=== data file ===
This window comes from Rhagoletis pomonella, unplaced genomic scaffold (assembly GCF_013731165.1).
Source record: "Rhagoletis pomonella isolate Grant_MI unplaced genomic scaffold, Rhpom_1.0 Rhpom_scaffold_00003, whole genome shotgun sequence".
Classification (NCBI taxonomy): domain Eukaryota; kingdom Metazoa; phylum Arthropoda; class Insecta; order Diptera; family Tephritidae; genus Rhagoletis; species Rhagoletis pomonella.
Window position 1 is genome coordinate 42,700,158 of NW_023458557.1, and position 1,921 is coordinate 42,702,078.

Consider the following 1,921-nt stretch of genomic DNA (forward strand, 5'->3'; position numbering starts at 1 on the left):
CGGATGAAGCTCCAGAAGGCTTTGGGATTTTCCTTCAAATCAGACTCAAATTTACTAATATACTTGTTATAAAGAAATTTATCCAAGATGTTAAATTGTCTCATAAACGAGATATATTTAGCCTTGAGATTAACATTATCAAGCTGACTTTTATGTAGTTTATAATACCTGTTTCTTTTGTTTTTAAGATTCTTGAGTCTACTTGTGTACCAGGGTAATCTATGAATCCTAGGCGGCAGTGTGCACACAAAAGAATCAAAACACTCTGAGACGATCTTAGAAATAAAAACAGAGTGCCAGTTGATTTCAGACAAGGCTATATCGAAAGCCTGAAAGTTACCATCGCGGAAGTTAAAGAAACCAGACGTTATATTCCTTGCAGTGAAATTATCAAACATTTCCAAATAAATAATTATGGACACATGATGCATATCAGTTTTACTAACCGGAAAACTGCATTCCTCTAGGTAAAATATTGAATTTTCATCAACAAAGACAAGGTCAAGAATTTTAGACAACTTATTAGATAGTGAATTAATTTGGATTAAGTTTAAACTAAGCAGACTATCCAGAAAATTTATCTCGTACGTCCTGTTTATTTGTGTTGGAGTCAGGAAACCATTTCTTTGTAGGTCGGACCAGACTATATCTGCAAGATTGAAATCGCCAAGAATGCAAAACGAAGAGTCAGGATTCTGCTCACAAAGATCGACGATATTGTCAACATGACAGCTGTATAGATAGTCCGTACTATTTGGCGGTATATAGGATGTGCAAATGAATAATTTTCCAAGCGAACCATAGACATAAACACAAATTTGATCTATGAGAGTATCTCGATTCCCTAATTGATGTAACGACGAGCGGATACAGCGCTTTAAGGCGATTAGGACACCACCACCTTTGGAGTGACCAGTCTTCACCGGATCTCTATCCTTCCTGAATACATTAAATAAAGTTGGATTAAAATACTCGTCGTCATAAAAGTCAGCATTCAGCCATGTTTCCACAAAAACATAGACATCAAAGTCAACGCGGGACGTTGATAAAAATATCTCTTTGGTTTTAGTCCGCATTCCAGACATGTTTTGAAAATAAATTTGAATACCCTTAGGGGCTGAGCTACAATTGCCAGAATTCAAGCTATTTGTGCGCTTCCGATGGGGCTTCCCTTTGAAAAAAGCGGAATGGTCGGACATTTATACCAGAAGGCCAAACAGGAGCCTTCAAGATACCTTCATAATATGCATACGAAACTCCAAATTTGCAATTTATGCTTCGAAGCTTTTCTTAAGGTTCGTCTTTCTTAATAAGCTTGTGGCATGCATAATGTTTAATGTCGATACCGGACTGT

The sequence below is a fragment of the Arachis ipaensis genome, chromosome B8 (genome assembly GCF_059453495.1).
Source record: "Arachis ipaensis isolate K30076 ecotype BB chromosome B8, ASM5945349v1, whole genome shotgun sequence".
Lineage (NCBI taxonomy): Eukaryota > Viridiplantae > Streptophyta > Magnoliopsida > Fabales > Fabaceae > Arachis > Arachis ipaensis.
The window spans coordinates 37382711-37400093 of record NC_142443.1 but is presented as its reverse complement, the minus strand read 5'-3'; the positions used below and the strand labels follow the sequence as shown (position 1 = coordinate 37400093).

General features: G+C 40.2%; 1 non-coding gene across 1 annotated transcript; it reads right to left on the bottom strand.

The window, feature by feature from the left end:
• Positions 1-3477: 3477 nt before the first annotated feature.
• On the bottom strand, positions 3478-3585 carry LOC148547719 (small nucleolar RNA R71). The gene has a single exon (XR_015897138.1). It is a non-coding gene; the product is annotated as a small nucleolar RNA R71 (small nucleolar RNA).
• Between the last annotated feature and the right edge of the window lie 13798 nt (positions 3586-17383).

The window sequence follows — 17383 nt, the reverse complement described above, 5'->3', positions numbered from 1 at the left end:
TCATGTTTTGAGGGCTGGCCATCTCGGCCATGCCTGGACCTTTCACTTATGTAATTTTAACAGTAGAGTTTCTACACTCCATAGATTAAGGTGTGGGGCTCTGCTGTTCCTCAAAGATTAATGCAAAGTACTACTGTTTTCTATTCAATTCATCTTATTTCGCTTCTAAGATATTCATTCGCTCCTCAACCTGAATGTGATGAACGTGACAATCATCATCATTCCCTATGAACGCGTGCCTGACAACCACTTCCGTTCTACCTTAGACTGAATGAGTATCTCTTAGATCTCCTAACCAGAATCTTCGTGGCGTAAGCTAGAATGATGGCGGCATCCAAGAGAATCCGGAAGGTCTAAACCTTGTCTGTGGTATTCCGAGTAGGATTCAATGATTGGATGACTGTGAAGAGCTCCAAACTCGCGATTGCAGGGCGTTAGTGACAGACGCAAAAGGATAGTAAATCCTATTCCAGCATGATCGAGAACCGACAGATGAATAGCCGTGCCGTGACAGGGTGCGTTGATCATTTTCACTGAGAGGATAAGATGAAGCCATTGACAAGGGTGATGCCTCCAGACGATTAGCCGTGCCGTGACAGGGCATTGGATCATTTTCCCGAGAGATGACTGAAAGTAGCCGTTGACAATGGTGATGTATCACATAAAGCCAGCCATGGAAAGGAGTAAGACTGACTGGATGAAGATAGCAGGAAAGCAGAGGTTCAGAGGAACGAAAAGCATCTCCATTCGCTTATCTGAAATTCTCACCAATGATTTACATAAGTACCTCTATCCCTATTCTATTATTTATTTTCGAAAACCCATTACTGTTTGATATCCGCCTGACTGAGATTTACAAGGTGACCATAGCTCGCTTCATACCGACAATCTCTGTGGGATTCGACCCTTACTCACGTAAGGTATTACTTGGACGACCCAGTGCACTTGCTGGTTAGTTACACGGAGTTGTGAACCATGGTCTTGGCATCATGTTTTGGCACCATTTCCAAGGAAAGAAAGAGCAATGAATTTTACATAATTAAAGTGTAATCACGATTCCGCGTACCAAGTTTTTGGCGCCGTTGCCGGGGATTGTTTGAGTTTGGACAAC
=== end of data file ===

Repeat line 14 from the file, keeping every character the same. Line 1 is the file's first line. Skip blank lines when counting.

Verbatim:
• On the bottom strand, positions 3478-3585 carry LOC148547719 (small nucleolar RNA R71). The gene has a single exon (XR_015897138.1). It is a non-coding gene; the product is annotated as a small nucleolar RNA R71 (small nucleolar RNA).